Event Title

Geopolitical Influences on Human Vulnerability to Drought

Presenter Information

Lisa Welsh
Lawrence Hipps

Location

Eccles Conference Center

Event Website

http://water.usu.edu/

Start Date

4-20-2010 10:40 AM

End Date

4-20-2010 10:45 AM

Description

Human vulnerability to drought is contextual and shaped by political, institutional, geographic, economic, and social structures. In the Bear River Basin, a watershed located in the juncture of Utah, Wyoming, and Idaho, water managers must manage water for multiple uses, often in times of drought. For water management purposes, the Basin is divided into three regions: Lower Division, Central Division, and Upper Division. The geopolitical locations of the divisions influence water users' vulnerabilities to variable and scarce water supplies. Users in the Lower Division are below Bear Lake, a natural large storage reservoir, and are able to depend on storage water for drought relief. Users in the Upper Division do not have access to storage water that they can rely on during scarce water times. People involved with Basin water management explain that the Upper Division's lack of reliance on storage water has made the users more accustomed to a variable water supply. The Upper Division experiences greater exposure to water scarcity, and this increased exposure has forced users to develop a higher adaptive capacity to drought with an agricultural economy that expects a variable supply of water. Alternatively, users in the Lower Division operate as if they have a constant, dependable water supply and are impacted more severely by drought. Interviews provide in-depth perspectives on the driving forces of vulnerability in the three divisions. Preliminary results suggest that vulnerability and human adaptability are contextual, and reducing vulnerability to drought requires more than technical solutions in water delivery and storage.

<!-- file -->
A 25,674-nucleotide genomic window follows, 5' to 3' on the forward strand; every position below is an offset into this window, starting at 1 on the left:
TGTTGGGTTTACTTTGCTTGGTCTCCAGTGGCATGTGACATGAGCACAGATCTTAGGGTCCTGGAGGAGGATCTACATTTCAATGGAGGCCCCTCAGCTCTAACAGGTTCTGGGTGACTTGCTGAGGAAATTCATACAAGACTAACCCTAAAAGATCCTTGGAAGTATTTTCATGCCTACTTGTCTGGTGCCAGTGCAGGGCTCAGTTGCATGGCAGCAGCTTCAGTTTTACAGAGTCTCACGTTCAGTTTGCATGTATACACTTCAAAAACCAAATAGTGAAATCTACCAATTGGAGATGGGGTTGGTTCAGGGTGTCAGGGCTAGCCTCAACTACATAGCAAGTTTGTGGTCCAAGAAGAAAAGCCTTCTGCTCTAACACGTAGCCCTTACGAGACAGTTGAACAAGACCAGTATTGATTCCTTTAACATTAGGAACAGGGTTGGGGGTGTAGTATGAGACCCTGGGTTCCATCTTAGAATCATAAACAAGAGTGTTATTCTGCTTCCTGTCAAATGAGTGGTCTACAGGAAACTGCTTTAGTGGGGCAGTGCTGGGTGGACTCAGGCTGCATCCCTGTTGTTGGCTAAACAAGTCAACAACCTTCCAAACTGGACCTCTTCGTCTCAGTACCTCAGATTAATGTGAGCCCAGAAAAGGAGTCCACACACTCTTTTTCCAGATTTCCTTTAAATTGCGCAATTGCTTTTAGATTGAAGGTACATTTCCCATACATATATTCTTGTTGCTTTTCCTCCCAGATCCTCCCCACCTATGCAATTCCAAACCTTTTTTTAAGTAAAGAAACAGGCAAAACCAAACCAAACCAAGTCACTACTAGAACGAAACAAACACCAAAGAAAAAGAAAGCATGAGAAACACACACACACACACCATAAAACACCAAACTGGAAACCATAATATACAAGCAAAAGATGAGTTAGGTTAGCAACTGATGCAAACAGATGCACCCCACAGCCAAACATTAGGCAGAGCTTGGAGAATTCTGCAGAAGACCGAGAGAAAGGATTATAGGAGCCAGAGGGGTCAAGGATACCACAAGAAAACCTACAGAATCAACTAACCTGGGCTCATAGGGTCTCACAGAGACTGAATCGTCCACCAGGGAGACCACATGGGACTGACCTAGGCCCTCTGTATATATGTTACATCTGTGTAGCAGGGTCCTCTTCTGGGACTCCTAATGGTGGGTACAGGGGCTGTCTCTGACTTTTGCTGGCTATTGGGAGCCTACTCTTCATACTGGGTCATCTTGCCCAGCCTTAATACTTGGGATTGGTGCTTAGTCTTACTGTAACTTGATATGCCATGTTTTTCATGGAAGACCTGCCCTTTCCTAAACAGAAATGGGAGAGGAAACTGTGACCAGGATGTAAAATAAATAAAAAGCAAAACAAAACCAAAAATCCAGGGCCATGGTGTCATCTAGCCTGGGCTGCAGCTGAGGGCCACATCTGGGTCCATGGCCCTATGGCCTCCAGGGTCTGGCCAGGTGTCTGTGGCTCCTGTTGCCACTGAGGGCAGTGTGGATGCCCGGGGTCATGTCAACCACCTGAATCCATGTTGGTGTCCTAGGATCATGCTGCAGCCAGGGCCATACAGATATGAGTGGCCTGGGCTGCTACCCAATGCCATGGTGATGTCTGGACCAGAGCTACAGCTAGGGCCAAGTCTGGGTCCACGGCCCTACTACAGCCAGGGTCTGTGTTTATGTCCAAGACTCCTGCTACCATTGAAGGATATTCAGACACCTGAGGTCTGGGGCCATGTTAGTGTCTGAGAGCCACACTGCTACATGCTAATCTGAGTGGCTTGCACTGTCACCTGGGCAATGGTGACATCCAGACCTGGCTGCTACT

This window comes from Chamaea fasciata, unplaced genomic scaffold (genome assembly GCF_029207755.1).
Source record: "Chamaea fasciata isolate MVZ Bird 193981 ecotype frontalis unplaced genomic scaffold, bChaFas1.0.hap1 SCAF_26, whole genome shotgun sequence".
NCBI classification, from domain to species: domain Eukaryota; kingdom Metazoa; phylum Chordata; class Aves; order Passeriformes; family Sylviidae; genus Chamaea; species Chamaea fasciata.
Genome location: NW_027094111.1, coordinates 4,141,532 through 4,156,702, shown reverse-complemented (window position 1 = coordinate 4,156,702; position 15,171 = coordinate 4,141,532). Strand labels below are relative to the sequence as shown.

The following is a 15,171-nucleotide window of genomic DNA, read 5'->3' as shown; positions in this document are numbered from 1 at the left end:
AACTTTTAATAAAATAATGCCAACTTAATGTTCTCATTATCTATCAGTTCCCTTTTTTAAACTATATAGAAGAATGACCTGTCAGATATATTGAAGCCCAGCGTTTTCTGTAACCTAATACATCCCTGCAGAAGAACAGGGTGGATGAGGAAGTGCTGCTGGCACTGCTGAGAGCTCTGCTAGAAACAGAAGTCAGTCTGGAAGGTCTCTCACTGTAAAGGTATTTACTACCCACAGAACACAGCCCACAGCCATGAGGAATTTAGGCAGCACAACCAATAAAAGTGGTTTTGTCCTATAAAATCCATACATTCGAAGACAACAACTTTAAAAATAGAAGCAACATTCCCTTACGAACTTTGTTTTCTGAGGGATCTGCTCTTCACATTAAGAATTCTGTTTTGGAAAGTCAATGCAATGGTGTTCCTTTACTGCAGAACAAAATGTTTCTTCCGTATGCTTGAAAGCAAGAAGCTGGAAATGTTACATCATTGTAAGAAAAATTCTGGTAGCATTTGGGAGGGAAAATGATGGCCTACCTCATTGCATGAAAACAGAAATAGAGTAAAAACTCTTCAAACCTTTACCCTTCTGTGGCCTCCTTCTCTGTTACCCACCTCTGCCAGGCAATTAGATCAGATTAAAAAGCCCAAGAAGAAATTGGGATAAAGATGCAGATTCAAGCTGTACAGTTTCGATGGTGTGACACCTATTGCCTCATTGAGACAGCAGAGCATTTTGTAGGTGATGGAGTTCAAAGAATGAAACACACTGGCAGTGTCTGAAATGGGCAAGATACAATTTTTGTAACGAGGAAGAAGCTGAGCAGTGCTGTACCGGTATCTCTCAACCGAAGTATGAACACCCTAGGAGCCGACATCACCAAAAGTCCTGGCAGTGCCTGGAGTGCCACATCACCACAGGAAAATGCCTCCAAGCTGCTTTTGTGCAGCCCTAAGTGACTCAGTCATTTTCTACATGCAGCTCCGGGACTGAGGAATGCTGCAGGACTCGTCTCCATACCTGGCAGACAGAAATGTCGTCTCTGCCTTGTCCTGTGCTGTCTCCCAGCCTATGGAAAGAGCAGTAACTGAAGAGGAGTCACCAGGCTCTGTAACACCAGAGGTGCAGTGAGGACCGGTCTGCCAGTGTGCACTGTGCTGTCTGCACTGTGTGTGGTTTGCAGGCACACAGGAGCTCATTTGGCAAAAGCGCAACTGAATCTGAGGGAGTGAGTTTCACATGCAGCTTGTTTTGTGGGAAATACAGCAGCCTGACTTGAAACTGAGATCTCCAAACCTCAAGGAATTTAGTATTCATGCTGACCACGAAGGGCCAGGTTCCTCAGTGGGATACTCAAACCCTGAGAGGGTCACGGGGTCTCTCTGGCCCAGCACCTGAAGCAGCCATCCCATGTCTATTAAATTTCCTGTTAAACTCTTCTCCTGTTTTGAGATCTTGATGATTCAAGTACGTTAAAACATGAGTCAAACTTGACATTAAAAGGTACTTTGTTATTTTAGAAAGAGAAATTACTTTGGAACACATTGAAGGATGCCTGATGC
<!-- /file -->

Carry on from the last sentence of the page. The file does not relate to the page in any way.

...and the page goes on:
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Apr 20th, 10:40 AM Apr 20th, 10:45 AM

Geopolitical Influences on Human Vulnerability to Drought

Eccles Conference Center

Human vulnerability to drought is contextual and shaped by political, institutional, geographic, economic, and social structures. In the Bear River Basin, a watershed located in the juncture of Utah, Wyoming, and Idaho, water managers must manage water for multiple uses, often in times of drought. For water management purposes, the Basin is divided into three regions: Lower Division, Central Division, and Upper Division. The geopolitical locations of the divisions influence water users' vulnerabilities to variable and scarce water supplies. Users in the Lower Division are below Bear Lake, a natural large storage reservoir, and are able to depend on storage water for drought relief. Users in the Upper Division do not have access to storage water that they can rely on during scarce water times. People involved with Basin water management explain that the Upper Division's lack of reliance on storage water has made the users more accustomed to a variable water supply. The Upper Division experiences greater exposure to water scarcity, and this increased exposure has forced users to develop a higher adaptive capacity to drought with an agricultural economy that expects a variable supply of water. Alternatively, users in the Lower Division operate as if they have a constant, dependable water supply and are impacted more severely by drought. Interviews provide in-depth perspectives on the driving forces of vulnerability in the three divisions. Preliminary results suggest that vulnerability and human adaptability are contextual, and reducing vulnerability to drought requires more than technical solutions in water delivery and storage.

https://digitalcommons.usu.edu/runoff/2010/Posters/12